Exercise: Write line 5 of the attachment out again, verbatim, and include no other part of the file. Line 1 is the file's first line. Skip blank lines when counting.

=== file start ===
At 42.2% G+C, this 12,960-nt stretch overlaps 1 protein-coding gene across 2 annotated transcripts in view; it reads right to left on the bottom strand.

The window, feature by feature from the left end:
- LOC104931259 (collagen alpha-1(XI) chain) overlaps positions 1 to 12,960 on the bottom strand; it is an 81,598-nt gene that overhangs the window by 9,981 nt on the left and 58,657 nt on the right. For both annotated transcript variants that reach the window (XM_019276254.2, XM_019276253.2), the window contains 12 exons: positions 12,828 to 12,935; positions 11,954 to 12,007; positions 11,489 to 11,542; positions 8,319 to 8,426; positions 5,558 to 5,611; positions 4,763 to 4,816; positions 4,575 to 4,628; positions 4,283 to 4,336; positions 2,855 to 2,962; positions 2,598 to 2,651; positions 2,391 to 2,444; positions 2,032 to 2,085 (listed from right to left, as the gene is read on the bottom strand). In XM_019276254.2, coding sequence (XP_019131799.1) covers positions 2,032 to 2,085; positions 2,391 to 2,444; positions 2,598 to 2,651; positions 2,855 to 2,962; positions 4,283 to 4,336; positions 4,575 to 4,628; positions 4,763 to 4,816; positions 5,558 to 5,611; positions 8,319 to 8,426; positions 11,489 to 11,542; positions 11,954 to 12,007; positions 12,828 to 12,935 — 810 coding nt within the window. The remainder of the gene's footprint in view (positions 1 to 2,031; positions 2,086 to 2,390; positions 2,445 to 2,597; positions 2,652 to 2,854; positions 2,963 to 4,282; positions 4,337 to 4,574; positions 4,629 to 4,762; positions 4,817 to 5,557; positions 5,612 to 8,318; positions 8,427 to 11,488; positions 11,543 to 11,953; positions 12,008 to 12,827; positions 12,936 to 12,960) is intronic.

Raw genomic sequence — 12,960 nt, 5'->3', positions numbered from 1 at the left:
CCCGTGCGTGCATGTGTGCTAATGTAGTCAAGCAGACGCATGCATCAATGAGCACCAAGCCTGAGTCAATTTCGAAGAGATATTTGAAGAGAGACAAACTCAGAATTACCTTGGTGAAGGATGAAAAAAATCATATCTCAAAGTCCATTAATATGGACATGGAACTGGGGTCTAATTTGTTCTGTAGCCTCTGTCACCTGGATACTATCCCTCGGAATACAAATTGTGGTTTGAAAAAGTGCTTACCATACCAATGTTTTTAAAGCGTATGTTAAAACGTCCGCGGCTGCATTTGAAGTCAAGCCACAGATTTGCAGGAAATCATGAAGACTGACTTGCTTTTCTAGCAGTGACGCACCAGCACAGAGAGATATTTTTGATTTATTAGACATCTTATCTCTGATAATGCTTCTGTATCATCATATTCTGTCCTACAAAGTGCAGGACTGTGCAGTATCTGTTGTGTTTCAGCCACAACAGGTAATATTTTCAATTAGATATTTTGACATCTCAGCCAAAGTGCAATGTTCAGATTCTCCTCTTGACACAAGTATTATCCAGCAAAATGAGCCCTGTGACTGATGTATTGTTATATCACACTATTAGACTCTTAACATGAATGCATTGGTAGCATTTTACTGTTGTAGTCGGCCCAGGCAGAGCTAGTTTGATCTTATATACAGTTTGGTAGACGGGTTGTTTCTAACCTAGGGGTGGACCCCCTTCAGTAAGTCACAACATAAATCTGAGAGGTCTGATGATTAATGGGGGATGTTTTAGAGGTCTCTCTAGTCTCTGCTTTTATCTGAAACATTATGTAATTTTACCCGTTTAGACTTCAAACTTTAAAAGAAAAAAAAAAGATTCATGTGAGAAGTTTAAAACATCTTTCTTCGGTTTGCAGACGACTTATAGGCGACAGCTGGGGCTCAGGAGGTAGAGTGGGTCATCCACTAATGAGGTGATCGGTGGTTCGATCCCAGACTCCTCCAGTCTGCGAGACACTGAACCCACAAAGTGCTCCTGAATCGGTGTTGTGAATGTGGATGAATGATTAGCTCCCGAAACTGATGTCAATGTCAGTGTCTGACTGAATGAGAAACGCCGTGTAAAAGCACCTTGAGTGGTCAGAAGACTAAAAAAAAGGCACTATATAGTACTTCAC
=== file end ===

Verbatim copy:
CCCGTGCGTGCATGTGTGCTAATGTAGTCAAGCAGACGCATGCATCAATGAGCACCAAGCCTGAGTCAATTTCGAAGAGATATTTGAAGAGAGACAAACTCAGAATTACCTTGGTGAAGGATGAAAAAAATCATATCTCAAAGTCCATTAATATGGACATGGAACTGGGGTCTAATTTGTTCTGTAGCCTCTGTCACCTGGATACTATCCCTCGGAATACAAATTGTGGTTTGAAAAAGTGCTTACCATACCAATGTTTTTAAAGCGTATGTTAAAACGTCCGCGGCTGCATTTGAAGTCAAGCCACAGATTTGCAGGAAATCATGAAGACTGACTTGCTTTTCTAGCAGTGACGCACCAGCACAGAGAGATATTTTTGATTTATTAGACATCTTATCTCTGATAATGCTTCTGTATCATCATATTCTGTCCTACAAAGTGCAGGACTGTGCAGTATCTGTTGTGTTTCAGCCACAACAGGTAATATTTTCAATTAGATATTTTGACATCTCAGCCAAAGTGCAATGTTCAGATTCTCCTCTTGACACAAGTATTATCCAGCAAAATGAGCCCTGTGACTGATGTATTGTTATATCACACTATTAGACTCTTAACATGAATGCATTGGTAGCATTTTACTGTTGTAGTCGGCCCAGGCAGAGCTAGTTTGATCTTATATACAGTTTGGTAGACGGGTTGTTTCTAACCTAGGGGTGGACCCCCTTCAGTAAGTCACAACATAAATCTGAGAGGTCTGATGATTAATGGGGGATGTTTTAGAGGTCTCTCTAGTCTCTGCTTTTATCTGAAACATTATGTAATTTTACCCGTTTAGACTTCAAACTTTAAAAGAAAAAAAAAAGATTCATGTGAGAAGTTTAAAACATCTTTCTTCGGTTTGCAGACGACTTATAGGCGACAGCTGGGGCTCAGGAGGTAGAGTGGGTCATCCACTAATGAGGTGATCGGTGGTTCGATCCCAGACTCCTCCAGTCTGCGAGACACTGAACCCACAAAGTGCTCCTGAATCGGTGTTGTGAATGTGGATGAATGATTAGCTCCCGAAACTGATGTCAATGTCAGTGTCTGACTGAATGAGAAACGCCGTGTAAAAGCACCTTGAGTGGTCAGAAGACTAAAAAAAAGGCACTATATAGTACTTCAC